Nearly 400 SSVF grants fund nonprofit organizations and consumer cooperatives across the country. TAC coordinates and provides specialized TA to all these grantees through in-person trainings, regional gatherings, program site visits, carefully designed products and tools, one-on-one consultation, webinars, and online group learning. By focusing on crisis intervention and housing stability, targeting practices to ensure effective delivery of resources, and using permanent supportive housing to improve both housing stability and behavioral health outcomes, we help communities develop system-level capacity to meet the unique needs of veterans and their families.
TAC Staff in Action
Ashley Mann-McLellan, TAC Associate, led community-wide rapid re-housing (RRH) trainings in Maricopa County, AZ and Orange County, CA (where she also led an accompanying executive-level training), kicking off efforts to use RRH as a system-wide strategy; Ashley also presented on decision-making and accountability frameworks at a Seattle CoC summit on governance, strategic planning, and racial equity, and gave a workshop on landlord engagement at this month's Housing First Partners conference in Boulder, CO; Executive Director Kevin Martone wrote about the importance of new affordable housing resources in the National Association of County Behavioral Health and Developmental Disability Directors newsletter, drawing on a widely read Access blog post by Senior Associate Gina Schaak and Senior Policy Advisor Lisa Sloane; Lisa was also invited to present on "Housing First and Permanent Supportive Housing 101" to the Oregon Housing and Community Services Department; at a March event, Associate Douglas Tetrault co-presented with the New Hampshire Interagency Council on Homelessness at a discussion on the state's efforts - supported by TAC since 2016 - to end veteran homelessness.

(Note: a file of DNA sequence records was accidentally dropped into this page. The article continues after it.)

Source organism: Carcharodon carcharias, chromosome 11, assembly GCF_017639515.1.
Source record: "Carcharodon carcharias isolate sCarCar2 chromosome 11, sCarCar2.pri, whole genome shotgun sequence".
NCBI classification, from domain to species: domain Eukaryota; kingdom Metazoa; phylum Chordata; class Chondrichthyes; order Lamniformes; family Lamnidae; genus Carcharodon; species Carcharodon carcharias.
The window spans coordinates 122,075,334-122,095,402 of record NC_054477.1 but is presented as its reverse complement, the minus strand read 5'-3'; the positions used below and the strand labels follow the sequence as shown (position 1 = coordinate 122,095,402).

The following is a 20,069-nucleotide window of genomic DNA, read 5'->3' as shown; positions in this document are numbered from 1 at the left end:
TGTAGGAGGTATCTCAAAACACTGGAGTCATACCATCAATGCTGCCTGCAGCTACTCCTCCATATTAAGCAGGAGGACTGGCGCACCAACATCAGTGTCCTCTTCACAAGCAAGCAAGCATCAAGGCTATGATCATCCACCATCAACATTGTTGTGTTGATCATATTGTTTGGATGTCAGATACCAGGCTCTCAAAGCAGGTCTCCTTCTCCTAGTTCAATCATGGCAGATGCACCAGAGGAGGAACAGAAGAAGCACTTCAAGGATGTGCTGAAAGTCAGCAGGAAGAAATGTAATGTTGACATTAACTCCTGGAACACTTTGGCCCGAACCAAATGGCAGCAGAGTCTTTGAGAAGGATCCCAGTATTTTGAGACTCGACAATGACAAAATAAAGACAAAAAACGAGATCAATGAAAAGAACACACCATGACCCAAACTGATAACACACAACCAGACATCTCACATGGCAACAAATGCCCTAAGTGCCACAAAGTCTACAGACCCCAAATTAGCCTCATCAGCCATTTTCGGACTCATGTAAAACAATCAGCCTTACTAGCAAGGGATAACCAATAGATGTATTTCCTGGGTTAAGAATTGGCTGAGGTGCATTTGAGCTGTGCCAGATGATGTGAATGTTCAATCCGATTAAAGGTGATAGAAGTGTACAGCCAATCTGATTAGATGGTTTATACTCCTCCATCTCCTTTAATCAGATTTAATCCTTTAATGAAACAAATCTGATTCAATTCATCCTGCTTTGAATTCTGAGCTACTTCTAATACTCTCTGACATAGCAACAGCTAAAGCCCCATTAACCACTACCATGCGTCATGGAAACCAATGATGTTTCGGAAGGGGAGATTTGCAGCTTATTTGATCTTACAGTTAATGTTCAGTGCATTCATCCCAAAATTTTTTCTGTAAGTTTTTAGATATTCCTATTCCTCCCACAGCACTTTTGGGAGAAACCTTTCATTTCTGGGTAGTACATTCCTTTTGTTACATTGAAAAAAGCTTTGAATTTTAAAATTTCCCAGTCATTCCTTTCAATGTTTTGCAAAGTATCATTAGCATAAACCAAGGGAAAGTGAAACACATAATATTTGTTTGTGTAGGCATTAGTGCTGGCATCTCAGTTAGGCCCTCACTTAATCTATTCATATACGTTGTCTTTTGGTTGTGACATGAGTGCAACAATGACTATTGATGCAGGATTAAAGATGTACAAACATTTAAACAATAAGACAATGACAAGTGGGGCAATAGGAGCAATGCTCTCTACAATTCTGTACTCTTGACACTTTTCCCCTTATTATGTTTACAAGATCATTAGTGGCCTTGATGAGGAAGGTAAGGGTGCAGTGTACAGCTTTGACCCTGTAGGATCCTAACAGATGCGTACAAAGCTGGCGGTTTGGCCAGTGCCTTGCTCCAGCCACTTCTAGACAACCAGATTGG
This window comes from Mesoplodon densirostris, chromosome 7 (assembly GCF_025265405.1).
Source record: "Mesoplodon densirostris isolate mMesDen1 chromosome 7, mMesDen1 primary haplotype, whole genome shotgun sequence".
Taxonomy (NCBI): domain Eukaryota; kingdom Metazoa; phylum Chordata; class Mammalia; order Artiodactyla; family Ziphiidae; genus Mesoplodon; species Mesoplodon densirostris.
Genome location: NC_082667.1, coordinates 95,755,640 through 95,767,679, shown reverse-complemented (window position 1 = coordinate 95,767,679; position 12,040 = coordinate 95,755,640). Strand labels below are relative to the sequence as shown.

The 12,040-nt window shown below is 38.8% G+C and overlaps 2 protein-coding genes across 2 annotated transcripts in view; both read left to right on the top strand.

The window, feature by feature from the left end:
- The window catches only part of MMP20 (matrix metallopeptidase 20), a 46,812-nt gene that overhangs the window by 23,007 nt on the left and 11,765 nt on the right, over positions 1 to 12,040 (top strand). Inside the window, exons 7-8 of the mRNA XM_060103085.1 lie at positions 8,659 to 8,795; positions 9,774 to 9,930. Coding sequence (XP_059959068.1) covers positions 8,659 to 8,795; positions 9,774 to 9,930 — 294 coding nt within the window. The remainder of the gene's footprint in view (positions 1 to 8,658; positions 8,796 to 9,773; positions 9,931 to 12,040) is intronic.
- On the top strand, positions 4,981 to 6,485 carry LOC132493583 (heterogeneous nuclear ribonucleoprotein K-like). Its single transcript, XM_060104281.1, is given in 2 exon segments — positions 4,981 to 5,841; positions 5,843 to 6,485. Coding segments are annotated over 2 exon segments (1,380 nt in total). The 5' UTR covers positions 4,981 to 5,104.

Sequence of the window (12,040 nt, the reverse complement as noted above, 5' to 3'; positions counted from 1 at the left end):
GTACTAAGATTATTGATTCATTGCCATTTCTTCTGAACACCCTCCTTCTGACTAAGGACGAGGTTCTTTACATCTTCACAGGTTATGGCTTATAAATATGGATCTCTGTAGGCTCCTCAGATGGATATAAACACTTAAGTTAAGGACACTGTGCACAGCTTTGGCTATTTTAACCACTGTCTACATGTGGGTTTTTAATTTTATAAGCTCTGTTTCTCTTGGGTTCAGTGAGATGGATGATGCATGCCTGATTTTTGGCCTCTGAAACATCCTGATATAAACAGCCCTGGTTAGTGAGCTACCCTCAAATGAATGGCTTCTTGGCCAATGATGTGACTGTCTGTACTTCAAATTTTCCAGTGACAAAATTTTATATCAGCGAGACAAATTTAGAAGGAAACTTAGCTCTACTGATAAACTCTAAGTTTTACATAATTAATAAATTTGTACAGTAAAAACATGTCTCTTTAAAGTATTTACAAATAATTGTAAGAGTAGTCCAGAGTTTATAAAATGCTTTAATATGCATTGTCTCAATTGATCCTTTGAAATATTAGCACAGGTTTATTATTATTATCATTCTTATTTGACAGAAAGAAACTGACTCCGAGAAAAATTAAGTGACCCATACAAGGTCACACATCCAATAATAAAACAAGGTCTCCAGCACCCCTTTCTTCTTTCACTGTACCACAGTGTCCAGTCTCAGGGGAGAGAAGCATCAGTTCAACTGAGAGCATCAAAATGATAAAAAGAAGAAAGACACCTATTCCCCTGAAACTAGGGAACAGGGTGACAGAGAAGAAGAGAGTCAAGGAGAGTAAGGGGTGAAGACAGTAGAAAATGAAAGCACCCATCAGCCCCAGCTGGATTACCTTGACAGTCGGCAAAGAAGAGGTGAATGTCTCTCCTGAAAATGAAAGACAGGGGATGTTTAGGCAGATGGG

Providers Gather to Focus on Rapid Re-Housing
At the end of October, 800 service providers and Continuum of Care leaders focused on making rapid re-housing (RRH) a key component in their efforts to prevent and end homelessness came together for two intensive days of workshops, presentations, and teamwork. Two Rapid Re-Housing Institutes were held a few days apart in Duluth, GA and Los Angeles, CA, coordinated by TAC in partnership with the Department of Veterans Affairs' Supportive Services for Veteran Families program, the Department of Housing and Urban Development, Abt Associates, the National Alliance to End Homelessness, and the National Coalition for Homeless Veterans. The U.S. Interagency Council on Homelessness and the Department of Labor were also represented at the Institutes.